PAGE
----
Second Ward, Minneapolis

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Wednesday, October 09, 2013

Second Ward Proclamation Honoring Jack Trice

In 1923, Jack Trice was a star African American football player for Iowa State College, located in Ames, Iowa.  Trice and the Iowa State team played the University of Minnesota Gophers on October 6, 1923, on Northrup Field in what is now the Second Ward of Minneapolis.

The night before the game, Trice was forced to stay at a different hotel than his teammates, due to the unjust racial segregation then in effect in Minneapolis.  In his hotel the night before the game, Trice wrote the following:
“My thoughts just before the first real college game of my life: The honor of my race, family & self is at stake. Everyone is expecting me to do big things. I will. My whole body and soul are to be thrown recklessly about the field tomorrow. Every time the ball is snapped, I will be trying to do more than my part. On all defensive plays I must break through the opponents' line and stop the play in their territory. Beware of mass interference. Fight low, with your eyes open and toward the play. Watch out for crossbucks and reverse end runs. Be on your toes every minute if you expect to make good.”
In the second play of the game, Trice suffered a dislocated left shoulder but continued playing.  Then, in the third period, Trice had to be removed from the field despite his insistence that he was all right, having suffered serious internal injuries.

Ninety years ago today, on October 8th, Jack Trice died in Ames, Iowa of hemorrhaged lungs and internal bleeding as a result of injuries sustained in the game in Minneapolis.  He was survived by his wife, Cora Mae Starland.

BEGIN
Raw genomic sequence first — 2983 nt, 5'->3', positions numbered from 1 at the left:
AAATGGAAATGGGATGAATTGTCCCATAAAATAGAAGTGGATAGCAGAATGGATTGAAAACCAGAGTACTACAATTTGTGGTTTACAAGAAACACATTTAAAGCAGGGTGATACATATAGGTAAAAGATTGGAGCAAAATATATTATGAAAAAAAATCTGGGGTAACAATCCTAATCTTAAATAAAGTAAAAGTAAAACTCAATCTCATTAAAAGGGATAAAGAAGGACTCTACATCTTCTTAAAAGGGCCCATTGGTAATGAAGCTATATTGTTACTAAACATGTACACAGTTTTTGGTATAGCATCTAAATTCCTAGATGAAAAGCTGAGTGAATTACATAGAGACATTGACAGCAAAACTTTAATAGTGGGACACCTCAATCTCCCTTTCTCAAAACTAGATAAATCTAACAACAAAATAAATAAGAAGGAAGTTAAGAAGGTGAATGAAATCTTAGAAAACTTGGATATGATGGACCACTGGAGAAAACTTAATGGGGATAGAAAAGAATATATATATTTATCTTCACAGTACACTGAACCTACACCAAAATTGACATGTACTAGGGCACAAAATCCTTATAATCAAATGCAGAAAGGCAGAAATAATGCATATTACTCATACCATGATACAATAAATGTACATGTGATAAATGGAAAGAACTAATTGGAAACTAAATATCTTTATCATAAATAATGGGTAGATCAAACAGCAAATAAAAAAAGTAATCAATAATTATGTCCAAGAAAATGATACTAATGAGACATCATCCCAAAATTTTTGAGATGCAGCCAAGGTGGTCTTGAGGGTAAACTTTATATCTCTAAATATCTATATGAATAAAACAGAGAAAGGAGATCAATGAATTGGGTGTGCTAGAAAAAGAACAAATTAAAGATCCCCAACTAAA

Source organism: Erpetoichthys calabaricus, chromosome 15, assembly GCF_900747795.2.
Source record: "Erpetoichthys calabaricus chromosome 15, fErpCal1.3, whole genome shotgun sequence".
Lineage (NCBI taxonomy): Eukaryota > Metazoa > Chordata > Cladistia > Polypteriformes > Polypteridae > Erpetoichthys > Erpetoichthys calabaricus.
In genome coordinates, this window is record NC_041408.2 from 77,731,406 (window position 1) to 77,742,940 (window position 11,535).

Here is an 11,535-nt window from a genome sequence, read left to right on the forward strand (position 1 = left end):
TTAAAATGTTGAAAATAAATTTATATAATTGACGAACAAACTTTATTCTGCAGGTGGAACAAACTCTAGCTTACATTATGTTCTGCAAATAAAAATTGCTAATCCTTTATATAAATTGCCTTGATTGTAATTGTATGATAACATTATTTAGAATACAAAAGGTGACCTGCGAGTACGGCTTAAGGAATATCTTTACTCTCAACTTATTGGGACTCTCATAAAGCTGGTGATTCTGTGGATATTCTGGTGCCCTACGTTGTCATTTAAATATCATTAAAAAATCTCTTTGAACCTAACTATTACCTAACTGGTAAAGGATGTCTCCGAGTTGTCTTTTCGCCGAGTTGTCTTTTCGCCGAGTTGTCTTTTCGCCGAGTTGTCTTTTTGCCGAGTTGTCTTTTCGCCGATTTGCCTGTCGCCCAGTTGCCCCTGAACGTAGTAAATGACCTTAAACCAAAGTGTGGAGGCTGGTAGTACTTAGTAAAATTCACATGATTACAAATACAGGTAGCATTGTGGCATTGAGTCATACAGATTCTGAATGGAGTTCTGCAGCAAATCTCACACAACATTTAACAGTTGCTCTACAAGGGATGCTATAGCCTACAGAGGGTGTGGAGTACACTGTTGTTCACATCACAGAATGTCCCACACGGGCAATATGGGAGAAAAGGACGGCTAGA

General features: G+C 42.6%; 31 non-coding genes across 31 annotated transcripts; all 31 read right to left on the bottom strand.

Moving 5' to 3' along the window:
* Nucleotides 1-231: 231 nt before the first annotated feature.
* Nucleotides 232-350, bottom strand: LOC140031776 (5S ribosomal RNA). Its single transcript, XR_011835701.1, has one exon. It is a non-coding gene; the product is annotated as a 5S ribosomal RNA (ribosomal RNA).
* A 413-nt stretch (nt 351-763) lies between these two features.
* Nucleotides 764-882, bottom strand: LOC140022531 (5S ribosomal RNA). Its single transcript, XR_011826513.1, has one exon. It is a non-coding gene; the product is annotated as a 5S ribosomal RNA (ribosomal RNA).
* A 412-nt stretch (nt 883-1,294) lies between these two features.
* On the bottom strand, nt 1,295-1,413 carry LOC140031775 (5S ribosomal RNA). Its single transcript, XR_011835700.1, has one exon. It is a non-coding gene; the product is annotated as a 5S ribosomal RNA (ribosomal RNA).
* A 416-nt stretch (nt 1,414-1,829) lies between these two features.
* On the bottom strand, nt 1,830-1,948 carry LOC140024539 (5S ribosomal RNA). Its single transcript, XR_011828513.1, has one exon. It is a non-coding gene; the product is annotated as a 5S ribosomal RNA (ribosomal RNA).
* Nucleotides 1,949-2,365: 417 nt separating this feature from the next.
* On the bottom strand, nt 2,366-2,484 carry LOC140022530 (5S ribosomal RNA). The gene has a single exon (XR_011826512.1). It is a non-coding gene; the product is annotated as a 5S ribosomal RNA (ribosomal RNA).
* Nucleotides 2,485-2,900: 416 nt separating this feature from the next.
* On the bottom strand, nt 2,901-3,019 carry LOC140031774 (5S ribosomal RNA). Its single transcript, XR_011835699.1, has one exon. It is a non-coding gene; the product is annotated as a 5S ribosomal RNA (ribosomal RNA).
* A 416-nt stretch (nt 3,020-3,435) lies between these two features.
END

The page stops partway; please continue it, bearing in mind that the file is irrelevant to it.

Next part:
Jack Trice’s athletic ability was praised by those who watched him play.  His head coach at Cleveland East Technical School, S. S. Willaman, “regarded him as the best lineman he had ever coached,” and “one of the greatest athletes he ever saw.”  University of Minnesota Coach Bill Spaulding was quoted in the Minneapolis Journal the day after Trice’s death, saying:
“He was a real football player, a hard hitter, but a clean player, and a thorough sportsman.  Our boys commented after the game on his clean and hard play.  He was in every play that came near him, and more than once he brought our boys to a dead stop.  He was a credit to the game.”
In addition to being an impressive athlete, Jack Trice was well-liked, and a good student with great plans for his life.  His average grade in his freshman year was 90, studying animal husbandry so that he could go to the South to help African American farmers.

Perhaps if Minneapolis had not been in the grip of the injustice of racial segregation, this impressive young man would not have felt the need to allow his “body and soul” to be “thrown recklessly about the field.”  But it is clear that Jack Trice did bring honor to himself, his family, his race and his team.

Now, Therefore, as duly elected City Council Member for the Second Ward of Minneapolis, Minnesota, where Jack Trice suffered the injuries that would take his life, I add my voice to those who honor his memory on the ninetieth anniversary of his death by proclaiming October 9th, 2013 as Jack Trice Day in the Second Ward of the City of Minneapolis.

Cam Gordon

Council Member, Second Ward


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